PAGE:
Indian English fiction has gradually evolved and it has certainly reached a stage where people around the world take notice of what our authors are doing. It has taken time for Indian literature to make its emphatic entry on the international forums, however. Once it’s done, readers, critics, movie-makers, academicians, and simply everybody is taking notice of what we produce in terms of literary output. It may have many reasons that we are enjoying international scrutiny and limelight; however, one certain reason is that India is the largest book market in the world. And nobody would like to miss the market with the largest number of readers – potentially bigger sales and better money. However, where does Indian fiction stand? Indian English literature has many aspects today… which ones are doing us well and which ones are making us look weird?
It has become a usual practice, even among the academicians, to name Chetan Bhagat and Amish Tripathi when we begin discussing Indian English literature. And this, in my opinion, is hampering our literature, our literary culture and the mainstream literary discourse. If we continue like this, we will be missing the major components of literature at the cost of popularity, notoriety and vanity. However, it is unlikely to be a turn in the tide in recent years. A major part of reading audience in India is formed by the youths of the country and they are not interested in what they read, mostly, until they are being entertained, their leisure being spent well and they are getting what they want from literature they read – thrill, kicks and satisfaction. I must say youths are damn right with their reservations. However, why do they not read the works by established authors as much as they read popular authors? This question can be best answered by the authors themselves who are not ready to make their tactics fragile, flexible and friendly.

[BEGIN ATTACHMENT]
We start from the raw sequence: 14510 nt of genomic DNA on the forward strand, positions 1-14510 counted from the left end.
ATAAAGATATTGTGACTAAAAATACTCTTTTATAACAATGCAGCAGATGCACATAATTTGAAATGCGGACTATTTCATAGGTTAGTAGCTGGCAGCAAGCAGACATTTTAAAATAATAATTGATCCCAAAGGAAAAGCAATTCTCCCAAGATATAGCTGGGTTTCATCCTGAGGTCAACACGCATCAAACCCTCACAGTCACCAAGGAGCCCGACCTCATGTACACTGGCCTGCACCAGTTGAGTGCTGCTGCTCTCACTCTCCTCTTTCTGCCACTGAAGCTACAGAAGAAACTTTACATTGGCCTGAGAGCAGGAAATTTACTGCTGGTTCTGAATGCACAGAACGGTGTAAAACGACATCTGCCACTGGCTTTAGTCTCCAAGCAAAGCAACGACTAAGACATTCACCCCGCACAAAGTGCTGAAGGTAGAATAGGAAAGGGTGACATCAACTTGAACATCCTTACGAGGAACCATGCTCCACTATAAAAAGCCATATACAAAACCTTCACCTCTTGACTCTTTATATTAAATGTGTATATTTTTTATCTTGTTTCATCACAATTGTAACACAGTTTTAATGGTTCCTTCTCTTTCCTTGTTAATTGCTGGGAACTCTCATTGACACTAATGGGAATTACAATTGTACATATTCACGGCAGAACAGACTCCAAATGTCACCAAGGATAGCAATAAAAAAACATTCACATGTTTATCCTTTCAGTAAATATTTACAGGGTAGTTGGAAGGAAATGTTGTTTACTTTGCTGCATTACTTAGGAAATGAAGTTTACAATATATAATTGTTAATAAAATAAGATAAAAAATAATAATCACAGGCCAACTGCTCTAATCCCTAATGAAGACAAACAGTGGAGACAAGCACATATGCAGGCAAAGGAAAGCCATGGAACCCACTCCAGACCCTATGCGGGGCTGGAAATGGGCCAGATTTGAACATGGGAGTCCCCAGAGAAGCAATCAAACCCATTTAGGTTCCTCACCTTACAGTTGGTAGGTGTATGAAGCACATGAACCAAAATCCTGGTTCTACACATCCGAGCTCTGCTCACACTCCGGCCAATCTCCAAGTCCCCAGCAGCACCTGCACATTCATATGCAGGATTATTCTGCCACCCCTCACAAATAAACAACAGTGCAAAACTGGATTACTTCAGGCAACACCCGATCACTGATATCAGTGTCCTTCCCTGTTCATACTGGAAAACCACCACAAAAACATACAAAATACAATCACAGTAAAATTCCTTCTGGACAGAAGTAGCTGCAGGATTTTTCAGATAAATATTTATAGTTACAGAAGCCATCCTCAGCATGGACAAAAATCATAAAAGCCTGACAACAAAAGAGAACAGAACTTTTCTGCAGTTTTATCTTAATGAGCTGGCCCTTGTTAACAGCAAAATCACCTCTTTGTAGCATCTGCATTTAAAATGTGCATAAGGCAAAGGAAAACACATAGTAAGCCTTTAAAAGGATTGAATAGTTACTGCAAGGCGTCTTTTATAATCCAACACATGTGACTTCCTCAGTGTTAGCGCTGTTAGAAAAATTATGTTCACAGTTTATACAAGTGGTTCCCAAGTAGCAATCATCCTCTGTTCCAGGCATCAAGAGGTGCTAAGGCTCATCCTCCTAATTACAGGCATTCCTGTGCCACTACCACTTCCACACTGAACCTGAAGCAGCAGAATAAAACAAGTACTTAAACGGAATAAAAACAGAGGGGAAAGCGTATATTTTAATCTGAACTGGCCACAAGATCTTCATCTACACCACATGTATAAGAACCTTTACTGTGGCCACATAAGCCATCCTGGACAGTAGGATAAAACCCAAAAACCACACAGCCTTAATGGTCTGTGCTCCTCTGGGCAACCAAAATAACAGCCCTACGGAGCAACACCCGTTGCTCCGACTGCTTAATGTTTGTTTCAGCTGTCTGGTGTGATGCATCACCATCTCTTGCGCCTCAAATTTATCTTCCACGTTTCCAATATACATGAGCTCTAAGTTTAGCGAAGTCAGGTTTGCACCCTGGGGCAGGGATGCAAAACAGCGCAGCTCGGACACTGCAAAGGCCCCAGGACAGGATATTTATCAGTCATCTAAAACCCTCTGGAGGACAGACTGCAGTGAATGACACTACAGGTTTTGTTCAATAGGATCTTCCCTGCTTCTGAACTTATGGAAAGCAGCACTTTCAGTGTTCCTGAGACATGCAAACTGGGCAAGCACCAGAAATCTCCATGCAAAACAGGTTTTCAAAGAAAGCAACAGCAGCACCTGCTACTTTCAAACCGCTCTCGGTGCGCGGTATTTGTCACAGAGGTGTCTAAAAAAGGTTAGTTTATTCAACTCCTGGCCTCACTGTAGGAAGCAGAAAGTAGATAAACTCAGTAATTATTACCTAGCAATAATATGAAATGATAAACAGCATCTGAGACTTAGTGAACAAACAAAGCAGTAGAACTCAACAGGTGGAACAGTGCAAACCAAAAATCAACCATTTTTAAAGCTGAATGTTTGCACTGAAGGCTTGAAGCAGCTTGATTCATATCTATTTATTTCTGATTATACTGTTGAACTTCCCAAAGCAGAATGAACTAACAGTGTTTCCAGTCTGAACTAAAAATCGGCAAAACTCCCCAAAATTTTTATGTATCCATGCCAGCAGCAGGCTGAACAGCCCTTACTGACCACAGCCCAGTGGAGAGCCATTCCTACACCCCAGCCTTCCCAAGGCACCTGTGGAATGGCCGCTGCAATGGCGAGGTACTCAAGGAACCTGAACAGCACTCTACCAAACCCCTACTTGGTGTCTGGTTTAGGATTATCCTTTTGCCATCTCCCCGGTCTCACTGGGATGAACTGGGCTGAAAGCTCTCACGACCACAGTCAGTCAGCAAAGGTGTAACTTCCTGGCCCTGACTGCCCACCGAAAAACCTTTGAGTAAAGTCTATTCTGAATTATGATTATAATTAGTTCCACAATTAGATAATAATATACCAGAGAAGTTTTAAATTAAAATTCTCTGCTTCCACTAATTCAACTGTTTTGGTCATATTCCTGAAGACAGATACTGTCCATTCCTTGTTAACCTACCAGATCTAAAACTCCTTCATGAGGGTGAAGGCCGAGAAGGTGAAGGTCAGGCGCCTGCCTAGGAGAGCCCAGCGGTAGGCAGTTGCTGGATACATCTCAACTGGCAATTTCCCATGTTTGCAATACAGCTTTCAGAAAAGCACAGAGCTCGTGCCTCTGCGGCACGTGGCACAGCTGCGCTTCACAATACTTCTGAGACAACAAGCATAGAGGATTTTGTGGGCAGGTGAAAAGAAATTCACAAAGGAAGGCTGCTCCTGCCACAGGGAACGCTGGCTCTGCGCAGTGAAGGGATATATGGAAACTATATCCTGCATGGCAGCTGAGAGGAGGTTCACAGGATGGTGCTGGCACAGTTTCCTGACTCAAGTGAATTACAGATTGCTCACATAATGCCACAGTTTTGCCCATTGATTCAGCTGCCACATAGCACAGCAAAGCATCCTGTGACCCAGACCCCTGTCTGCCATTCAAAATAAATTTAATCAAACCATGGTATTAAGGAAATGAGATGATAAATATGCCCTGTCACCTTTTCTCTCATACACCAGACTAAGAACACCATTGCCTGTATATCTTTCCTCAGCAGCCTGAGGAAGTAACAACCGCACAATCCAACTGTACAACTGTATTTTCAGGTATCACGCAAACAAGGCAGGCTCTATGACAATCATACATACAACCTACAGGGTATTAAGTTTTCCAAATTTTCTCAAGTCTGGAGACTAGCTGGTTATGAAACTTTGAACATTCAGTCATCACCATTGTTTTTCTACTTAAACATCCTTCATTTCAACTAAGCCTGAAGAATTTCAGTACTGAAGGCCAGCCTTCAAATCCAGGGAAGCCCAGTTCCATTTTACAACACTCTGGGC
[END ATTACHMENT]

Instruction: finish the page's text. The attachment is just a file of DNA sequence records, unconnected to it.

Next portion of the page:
Talking comprehensively, everything that is happening in Indian English literary scenario today is, this or that way, damaging our weight, seriousness and image on the international forum. We are considered only a market, not a provider. People are coming from other countries to sell whatever they write to our readers. Our literature, to be frank, is not crossing the frontiers of India unless it is fitting the agenda of those who are willing to take it to their nation. Arvind Adiga’s works, Amitav Ghosh’s works and Arundhati Roy’s works are the testimonies that can prove such an assertion.
Authors who write in English, in India, will have to build a narrative that can be taken to the world – to tell others about who we are, what we are and how we are. Right now, authors are only using Indian narrative to sell their version of India and this does not make any sense… Everything that I can see, with a critical mindset, is either pro or against the idea of India to an extent that we cannot rely on. Nothing is what it should be and it will not be good for us in the long run!
By a regular writer for BookWorm Reviews